03 Jan
Translation Team

A very important dimension of the Bla Bla Bla is the written chat, that gives the show a different feel, because you are there, with us, and interact on everything that is going on on the set. Every time, to read your comments and reactions on the chat give us a well-needed spark on an early morning after pulling another all-nighter.


And in the shadows, on the chat, are those who are playing a very important role, but that we do not always notice… our dearest translators! They are the ones working very hard (and as fast as they can), to translate everything real time, so that all of you, no matter where you’re from, can understand all what is being said!!!


In this blog, you’ll be able to discover the other side of the Bla Bla Bla… Behind the cameras, on the chat, and know what it’s like… 🙂





With us since this summer, Marcel is from a little town in Germany, and he came to the YFE headquarters for a certain time to help us reach out to German people in a more local fashion. It is thanks to him that you can now read some of the blogs in German! He may seem shy at first, but you’re never going to hear anyone express his happiness and joy of living with such a loud “hourra!” as he!


Marcel, you’ve been doing live translation of the Bla Bla Bla: The Live Show episodes since the very beginning… In the middle of 2012, you arrived here, at the YFE headquarters. How was the change different for you, on a translation level?

Well on a translation level I can say it got better for me. You know, when I was at home and did the translation while watching the Bla Bla Bla I had a lot of trouble with the internet connection at home. And also while watching you have sometimes some adds, so it can happen that the band talks about something very important and you can’t translate because there’s an add. Something else that also happened a few times was that I got disturbed by someone from my family. For the last Bla Bla Bla it was different because I could see and hear the band live without any screen between me and them and that makes it in a way easier because there’re no adds or something else, like a slow internet connection or whatever, that could cause problems to understand what the band is sharing about. And also on a personal level it’s different because there’s way more excitement around. When I was in Germany I was always excited for the Bla Bla Bla’s because I wanted to see what’s new. And well here there’s even more excitement because we’re many people together, so it creates something even bigger, in a positive way! So it’s a very special experience and I already can’t wait for the next Bla Bla Bla 😉


Is there anything you find hard when you do translation on the chat?

I need to admit though that there’re so many things going on in the chat that I don’t always see everything as I need to focus on the chat but also on what the band says. Fortunately I have Claudia who’s a great help with the translation!!


In 1 word, what do you like best about doing translation during the Bla Bla Bla?

That’s actually a tough question and even harder to say in only one word. I would say “reaction”. And what I mean is to see how people react and interact in the chat with each other. It’s always great to see people share in their language with people from their country but also to see people from different countries share with each other in English. I mean when you think about it it’s so incredible because people connect with each other and it goes beyond any borders. And the reason why they connect is us and our music. To think about it just amazes me.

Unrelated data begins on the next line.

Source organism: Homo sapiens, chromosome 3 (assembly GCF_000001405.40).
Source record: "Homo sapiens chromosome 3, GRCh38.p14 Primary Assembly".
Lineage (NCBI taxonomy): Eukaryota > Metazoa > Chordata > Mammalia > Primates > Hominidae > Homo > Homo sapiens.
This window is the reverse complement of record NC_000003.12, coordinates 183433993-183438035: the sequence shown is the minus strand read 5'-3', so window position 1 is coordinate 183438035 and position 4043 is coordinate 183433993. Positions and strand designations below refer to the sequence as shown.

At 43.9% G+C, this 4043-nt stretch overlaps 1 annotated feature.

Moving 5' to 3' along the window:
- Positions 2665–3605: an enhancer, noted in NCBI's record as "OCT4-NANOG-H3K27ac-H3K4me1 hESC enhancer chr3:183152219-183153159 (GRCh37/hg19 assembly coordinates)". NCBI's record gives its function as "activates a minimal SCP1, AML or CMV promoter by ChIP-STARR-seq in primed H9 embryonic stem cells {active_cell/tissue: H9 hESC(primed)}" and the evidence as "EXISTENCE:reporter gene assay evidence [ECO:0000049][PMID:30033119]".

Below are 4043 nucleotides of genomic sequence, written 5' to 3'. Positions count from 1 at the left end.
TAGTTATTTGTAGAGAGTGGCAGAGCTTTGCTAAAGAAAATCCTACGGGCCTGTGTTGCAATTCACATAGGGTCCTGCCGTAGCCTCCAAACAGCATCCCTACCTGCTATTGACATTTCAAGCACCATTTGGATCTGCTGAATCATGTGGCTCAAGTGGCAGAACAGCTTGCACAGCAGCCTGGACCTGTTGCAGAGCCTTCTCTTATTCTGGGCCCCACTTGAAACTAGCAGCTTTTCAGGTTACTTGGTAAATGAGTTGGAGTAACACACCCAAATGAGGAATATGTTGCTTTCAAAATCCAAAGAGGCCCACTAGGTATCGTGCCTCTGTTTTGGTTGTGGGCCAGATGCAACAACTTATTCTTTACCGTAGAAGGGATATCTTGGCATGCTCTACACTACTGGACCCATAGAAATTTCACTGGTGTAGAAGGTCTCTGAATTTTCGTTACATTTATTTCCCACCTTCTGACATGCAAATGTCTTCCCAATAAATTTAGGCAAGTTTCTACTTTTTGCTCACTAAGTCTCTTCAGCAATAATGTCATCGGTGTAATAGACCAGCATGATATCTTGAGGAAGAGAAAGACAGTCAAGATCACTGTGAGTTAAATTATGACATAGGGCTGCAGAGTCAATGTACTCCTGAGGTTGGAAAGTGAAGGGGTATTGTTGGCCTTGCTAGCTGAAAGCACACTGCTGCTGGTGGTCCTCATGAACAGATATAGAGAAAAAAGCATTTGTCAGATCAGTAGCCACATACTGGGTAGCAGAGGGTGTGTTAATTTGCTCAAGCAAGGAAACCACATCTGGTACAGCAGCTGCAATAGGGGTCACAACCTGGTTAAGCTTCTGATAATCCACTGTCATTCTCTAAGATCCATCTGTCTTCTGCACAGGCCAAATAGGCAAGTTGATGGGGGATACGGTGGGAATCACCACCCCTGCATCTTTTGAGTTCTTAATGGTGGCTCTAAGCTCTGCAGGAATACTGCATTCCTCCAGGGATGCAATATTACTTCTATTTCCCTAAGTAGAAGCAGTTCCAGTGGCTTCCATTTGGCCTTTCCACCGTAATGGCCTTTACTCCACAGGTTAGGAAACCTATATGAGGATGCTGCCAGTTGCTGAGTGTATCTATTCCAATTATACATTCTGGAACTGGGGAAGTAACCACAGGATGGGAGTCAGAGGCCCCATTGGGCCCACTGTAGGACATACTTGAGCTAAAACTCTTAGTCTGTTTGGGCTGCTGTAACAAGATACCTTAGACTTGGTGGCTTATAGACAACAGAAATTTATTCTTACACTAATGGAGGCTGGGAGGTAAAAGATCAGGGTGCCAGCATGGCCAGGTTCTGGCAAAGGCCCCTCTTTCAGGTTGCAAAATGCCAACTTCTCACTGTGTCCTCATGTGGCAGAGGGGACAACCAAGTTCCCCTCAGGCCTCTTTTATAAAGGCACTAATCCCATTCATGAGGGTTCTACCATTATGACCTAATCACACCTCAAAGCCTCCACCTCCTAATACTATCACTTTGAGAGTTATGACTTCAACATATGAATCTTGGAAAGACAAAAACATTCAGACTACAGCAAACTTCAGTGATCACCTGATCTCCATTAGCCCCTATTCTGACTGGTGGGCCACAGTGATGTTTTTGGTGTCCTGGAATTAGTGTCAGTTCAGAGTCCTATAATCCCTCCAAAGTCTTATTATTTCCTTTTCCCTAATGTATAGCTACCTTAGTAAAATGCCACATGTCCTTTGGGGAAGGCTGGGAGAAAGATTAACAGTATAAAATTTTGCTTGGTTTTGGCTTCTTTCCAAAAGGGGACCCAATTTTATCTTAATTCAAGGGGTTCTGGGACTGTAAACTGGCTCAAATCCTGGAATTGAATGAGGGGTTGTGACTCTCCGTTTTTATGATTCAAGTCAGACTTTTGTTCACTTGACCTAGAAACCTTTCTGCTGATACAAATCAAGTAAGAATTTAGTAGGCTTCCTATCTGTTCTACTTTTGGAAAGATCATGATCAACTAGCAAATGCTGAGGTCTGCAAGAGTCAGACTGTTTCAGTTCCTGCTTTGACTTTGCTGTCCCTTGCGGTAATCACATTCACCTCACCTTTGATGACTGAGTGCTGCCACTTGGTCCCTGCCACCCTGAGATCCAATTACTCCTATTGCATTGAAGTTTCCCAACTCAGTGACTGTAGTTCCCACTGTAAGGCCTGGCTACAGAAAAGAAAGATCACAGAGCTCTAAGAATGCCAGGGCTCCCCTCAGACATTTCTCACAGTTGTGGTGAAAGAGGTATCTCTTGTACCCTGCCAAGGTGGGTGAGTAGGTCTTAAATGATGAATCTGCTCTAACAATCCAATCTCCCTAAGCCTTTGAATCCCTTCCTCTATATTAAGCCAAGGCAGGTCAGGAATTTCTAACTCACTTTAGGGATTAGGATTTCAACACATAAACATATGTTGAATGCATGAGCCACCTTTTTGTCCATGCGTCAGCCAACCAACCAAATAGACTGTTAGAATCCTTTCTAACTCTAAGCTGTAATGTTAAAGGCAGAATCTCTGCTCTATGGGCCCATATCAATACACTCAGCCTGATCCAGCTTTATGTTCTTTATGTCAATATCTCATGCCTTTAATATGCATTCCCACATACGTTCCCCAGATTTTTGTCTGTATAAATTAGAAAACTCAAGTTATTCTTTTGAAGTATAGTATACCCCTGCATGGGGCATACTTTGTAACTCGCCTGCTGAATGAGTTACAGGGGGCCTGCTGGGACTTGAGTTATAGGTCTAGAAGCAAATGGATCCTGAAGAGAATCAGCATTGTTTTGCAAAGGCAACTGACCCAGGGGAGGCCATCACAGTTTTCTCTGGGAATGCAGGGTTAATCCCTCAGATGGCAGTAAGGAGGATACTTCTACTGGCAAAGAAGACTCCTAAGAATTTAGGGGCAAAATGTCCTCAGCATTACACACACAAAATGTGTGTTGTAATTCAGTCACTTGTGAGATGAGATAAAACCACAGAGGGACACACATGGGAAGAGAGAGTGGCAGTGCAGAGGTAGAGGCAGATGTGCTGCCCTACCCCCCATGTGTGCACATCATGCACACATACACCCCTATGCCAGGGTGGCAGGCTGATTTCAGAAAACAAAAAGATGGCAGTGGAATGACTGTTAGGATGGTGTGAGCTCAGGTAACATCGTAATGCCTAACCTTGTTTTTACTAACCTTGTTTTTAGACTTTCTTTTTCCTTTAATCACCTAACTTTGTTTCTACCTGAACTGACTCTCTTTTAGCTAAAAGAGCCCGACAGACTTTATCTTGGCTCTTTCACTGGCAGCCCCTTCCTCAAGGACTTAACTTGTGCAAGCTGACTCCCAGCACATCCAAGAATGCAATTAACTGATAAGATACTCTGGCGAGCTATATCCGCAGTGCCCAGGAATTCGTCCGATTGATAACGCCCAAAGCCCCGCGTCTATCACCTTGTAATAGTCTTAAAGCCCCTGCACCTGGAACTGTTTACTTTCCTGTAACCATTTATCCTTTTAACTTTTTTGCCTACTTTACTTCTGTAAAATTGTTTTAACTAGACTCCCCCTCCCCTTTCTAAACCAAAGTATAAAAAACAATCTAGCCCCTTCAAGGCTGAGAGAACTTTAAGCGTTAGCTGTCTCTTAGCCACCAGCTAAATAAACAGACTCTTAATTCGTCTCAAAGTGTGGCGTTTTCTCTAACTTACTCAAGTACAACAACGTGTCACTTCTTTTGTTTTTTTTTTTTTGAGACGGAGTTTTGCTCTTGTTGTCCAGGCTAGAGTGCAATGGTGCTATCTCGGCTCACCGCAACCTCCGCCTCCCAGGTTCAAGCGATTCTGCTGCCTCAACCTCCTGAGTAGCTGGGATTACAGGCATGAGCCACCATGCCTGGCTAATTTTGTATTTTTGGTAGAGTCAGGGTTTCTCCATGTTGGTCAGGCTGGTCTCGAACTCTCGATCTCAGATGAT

Juliette is from Lille, in the north of France, and following a short summer trip to visit us, she came back a few months later and never left us since then. When videos/blogs/anything else aren’t done in French, she is the one translating them, and she’s also in touch with many of you, as well as working to bring Your Favorite Enemies to have their very own home in France! Nothing would be the same without that little touch of French humor and sarcasm she brings us, as only French people could do.


Juliette, we also have an all-French speaking Bla Bla Bla edition that follows the English one since the 4th edition of the show. While you interact and exchange with people on the chat during the French edition, you are more focused on translation during the English one. We can see many French speaking people who attend both editions… Does that bring a change in what’s going on on the chat? Can you feel a difference?

It’s a huge privilege to have this second edition of the Bla Bla Bla: The Live Show in a French language. Hopefully, Quebec French is somewhat similar to the French we speak in France! lol! But seriously, there really is a difference, that we can clearly see on the chat. While during the English version of the show I need to translate everything the band says, I can jump from a topic to another as the band talks, interact with people on the chat and relate what’s happening on the set during the French edition of the show. It’s somewhat more relaxed in the French version. Or maybe is that only me, as I can live and enjoy the show with everyone.


As you translate the Bla Bla Bla, you need to listen carefully to everything that’s going on the set while you keep an eye on the chat to share with people and answer their questions, and that makes the whole experience quite a difficult one; you don’t want to miss anything, nor on the set, nor on the chat. You somehow need to stay alert to everything that’s going on all around you! And I believe that during the English show, French people talk a lot more between themselves as they do not always understand what’s being said. I would say it’s like a warm-up for them.